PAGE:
Ryanair welcomes over 30 new aircraft in first four months of 2016; Airbus and Boeing deliver 106 units in April
Total deliveries during the fourth month of 2016 from Airbus and Boeing totalled 106 aircraft, 22 units less than the amount which was delivered during the third month of this year by both companies. During April, Boeing distributed 54 aircraft, with the European manufacturer supplying a total of 52. The result means that so far in 2016 Boeing has delivered 53 more aircraft than Airbus, increasing its lead by two units when compared to March’s variance between the manufacturers. Boeing’s April delivery total is 12 units lower than the number it delivered in the same month of 2015, while Airbus delivered 10 aircraft less when compared to April last year. Overall 72% of deliveries in April were narrow-body aircraft, with the remaining 18% being wide-body. Looking at the wide-body market for April, Boeing produced 63% of aircraft (down from 71% in March), while Airbus produced the remaining 37%.
Airbus: 52 deliveries in April (41 narrow-body, 11 wide-body)
Airbus ended April with a total of 52 unit deliveries, which is five less than the sum the company delivered in March, and 10 less than the number which was distributed by Airbus during the corresponding month of last year.
In April, single-aisle deliveries were led by the A320 (25 units – four less than March), while the A321 followed in second place (16 units), with a grand total of 41 single-aisle aircraft being provided to carriers around the world. It should be noted that no A318s or A319s were delivered. This means that Airbus produced six more narrow-body aircraft than Boeing in April. A total of 16 airlines received A320s (down four from the total of March), with easyJet and Vueling being the largest recipients of the variant, with both picking up three each. In relation to A321 deliveries, 12 carriers picked up the type (two less than March), with Delta Air Lines, JetBlue Airways, LATAM Airlines and Spirit Airlines being the biggest customers by each collecting two units. Beijing Capital Airlines, which last week started its eighth route to Japan, and China Eastern Airlines were the only carriers to pick up an A320 and A321 in April. Turkish Airlines welcomed one A321, A330-200 and -300 in April.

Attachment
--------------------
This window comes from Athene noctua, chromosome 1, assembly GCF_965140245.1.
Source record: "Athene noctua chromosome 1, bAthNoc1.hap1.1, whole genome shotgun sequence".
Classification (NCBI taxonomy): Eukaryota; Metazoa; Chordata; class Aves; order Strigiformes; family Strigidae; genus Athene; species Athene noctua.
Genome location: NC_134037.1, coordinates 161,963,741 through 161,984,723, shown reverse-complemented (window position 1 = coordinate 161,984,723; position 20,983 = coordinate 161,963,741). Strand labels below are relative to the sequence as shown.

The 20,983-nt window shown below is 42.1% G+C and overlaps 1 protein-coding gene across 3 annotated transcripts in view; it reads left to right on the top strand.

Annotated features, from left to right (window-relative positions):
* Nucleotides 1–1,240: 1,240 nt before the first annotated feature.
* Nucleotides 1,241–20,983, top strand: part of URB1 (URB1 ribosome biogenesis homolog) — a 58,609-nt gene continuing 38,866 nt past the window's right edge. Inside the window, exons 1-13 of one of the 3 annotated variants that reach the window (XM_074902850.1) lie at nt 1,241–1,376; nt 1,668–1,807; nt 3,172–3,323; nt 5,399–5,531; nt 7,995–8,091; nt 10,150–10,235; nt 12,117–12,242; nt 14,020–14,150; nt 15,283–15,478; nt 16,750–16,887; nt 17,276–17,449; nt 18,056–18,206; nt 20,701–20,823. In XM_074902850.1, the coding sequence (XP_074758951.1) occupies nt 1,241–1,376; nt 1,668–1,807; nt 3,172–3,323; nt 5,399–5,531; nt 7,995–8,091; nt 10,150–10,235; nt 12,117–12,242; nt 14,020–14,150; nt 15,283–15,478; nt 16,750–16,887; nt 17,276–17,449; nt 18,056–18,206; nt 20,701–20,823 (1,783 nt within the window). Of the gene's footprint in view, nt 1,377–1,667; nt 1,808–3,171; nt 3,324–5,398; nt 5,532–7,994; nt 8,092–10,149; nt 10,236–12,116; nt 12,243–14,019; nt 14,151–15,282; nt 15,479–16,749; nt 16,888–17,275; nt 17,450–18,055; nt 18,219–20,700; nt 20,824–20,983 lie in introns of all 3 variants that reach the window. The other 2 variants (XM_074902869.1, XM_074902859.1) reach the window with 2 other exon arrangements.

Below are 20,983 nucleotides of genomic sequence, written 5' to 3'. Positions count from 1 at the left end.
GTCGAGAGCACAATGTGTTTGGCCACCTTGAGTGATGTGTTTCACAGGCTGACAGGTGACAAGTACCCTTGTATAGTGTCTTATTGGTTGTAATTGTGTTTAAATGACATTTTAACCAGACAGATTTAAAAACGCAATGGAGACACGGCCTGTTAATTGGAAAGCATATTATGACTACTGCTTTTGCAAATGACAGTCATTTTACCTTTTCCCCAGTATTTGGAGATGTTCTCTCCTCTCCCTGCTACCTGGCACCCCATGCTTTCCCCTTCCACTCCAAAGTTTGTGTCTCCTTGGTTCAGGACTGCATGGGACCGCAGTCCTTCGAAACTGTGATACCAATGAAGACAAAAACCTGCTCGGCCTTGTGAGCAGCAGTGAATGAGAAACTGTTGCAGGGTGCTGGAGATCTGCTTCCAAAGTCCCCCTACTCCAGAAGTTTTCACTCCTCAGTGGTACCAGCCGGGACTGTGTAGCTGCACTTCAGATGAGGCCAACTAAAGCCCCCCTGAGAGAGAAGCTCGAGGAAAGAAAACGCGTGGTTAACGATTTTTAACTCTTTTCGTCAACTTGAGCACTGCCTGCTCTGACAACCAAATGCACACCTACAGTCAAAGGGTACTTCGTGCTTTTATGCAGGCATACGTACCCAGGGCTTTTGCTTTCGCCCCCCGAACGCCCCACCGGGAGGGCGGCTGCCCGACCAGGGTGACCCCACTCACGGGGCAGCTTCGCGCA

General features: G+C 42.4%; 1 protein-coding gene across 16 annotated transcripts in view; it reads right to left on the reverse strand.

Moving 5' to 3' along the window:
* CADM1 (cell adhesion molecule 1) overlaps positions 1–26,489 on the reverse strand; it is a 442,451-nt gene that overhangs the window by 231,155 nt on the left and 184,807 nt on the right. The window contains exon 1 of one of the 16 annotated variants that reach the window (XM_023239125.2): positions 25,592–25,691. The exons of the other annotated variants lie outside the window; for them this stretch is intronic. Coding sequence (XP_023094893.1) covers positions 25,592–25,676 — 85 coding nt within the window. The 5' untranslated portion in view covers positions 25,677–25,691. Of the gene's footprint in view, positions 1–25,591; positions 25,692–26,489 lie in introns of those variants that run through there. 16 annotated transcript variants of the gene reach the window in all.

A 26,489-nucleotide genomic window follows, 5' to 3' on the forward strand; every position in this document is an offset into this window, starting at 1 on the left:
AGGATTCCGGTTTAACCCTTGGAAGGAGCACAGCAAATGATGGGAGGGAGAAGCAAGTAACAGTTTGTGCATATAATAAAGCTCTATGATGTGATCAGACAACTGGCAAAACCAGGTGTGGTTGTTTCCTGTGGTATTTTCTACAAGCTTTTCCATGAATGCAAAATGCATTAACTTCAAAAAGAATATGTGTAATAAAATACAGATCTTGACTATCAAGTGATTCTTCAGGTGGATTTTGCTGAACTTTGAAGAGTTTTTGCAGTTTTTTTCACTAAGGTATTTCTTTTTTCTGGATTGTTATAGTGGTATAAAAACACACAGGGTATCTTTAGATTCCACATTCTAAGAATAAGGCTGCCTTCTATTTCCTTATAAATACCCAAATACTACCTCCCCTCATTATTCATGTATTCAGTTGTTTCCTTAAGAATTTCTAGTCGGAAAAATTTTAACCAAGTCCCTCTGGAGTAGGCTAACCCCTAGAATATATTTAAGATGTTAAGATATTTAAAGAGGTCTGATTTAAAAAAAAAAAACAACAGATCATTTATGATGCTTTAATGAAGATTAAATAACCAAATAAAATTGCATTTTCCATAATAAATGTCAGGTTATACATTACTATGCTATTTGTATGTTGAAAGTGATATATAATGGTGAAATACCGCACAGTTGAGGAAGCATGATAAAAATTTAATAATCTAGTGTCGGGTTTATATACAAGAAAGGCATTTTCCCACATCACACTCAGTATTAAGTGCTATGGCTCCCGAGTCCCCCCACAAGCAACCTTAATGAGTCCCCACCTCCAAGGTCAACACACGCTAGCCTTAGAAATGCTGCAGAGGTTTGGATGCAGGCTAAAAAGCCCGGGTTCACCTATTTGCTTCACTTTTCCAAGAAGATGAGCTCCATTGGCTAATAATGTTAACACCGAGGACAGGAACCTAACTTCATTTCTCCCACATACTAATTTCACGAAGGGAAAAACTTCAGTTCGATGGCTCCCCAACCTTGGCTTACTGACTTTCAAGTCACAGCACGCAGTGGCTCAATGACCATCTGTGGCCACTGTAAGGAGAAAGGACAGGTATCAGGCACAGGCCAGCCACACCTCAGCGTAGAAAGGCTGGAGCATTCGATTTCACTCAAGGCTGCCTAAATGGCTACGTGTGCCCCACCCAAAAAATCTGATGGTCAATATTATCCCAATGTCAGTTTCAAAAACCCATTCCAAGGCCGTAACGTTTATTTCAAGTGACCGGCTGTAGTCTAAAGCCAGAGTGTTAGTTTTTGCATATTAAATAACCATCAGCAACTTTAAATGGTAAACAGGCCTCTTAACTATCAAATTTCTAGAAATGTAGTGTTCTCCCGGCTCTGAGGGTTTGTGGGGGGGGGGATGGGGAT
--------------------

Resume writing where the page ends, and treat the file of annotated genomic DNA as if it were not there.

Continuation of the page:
Looking at wide-body deliveries, Airbus handed over 19 airframes in April, nine more than in March. Following on from the delivery of two A380s in the third month of this year, the European producer handed over three in April, with two aircraft going to the world’s leading A380 operator Emirates, while the other was handed over to fellow UAE carrier Etihad Airways. The best performing wide-body in April however was the A330-300, with a total of four being delivered, the same as in March. China Southern Airlines, Delta Air Lines, SAS and Turkish Airlines each collected two of the type from Airbus. Following on from three A350 deliveries in March, two were delivered in April, one to Finnair and Singapore Airlines respectively.
Boeing: 54 deliveries in April (35 single-aisle, 19 wide-body)
Boeing closed April with a total of 54 unit deliveries, 17 less than in March, and 12 less than in the corresponding month of 2015. Airlines received a total of 35 single-aisle units from Boeing in April, 11 less than March. A total of 31 737-800s were delivered, while only four 737-900s were dispatched to customers. Ryanair was the largest recipient of the 737-800 in April, as it was in February and March, with it picking up eight of the variant into its fleet. This means that for 2016 Ryanair has welcomed 32 737-800s. It also marks the carrier welcoming over 400 737s from Boeing. Ryanair’s COO Michael Hickey said of the milestone: “The Boeing 737-800, with its industry leading technical reliability and seating capacity, has been the foundation upon which our successful and safe growth has been built upon, since we took our first delivery in March 1999. We are delighted to be now taking delivery of our 400th example, which includes the new Boeing Sky Interior and slimline seats, offering extra leg room and an enhanced customer experience.” In total, 15 airlines were delivered single-aisle units from the American manufacturer during April, one less than in March. Nonetheless it should be noted that seven 737-800s were delivered to leasing companies.
An analysis of wide-body deliveries reveals that Boeing handed over a total of 19 units to airlines in April, six less than in March. Boeing handed over 10 787s in April, three less than the month previous. Air Canada was the largest recipient of the 787-9 in April, the same as in March, with the Star Alliance member picking up two of the type, while British Airways, Etihad Airways, KLM, Saudi Arabian Airlines and Vietnam Airlines were all joint second largest customers of the -9, each picking up one. Of April’s 787 deliveries, only two were -8 variants, with Qatar Airways and Scoot each picking up one of the type. No 747-8s were handed over in April, the same as in February and March.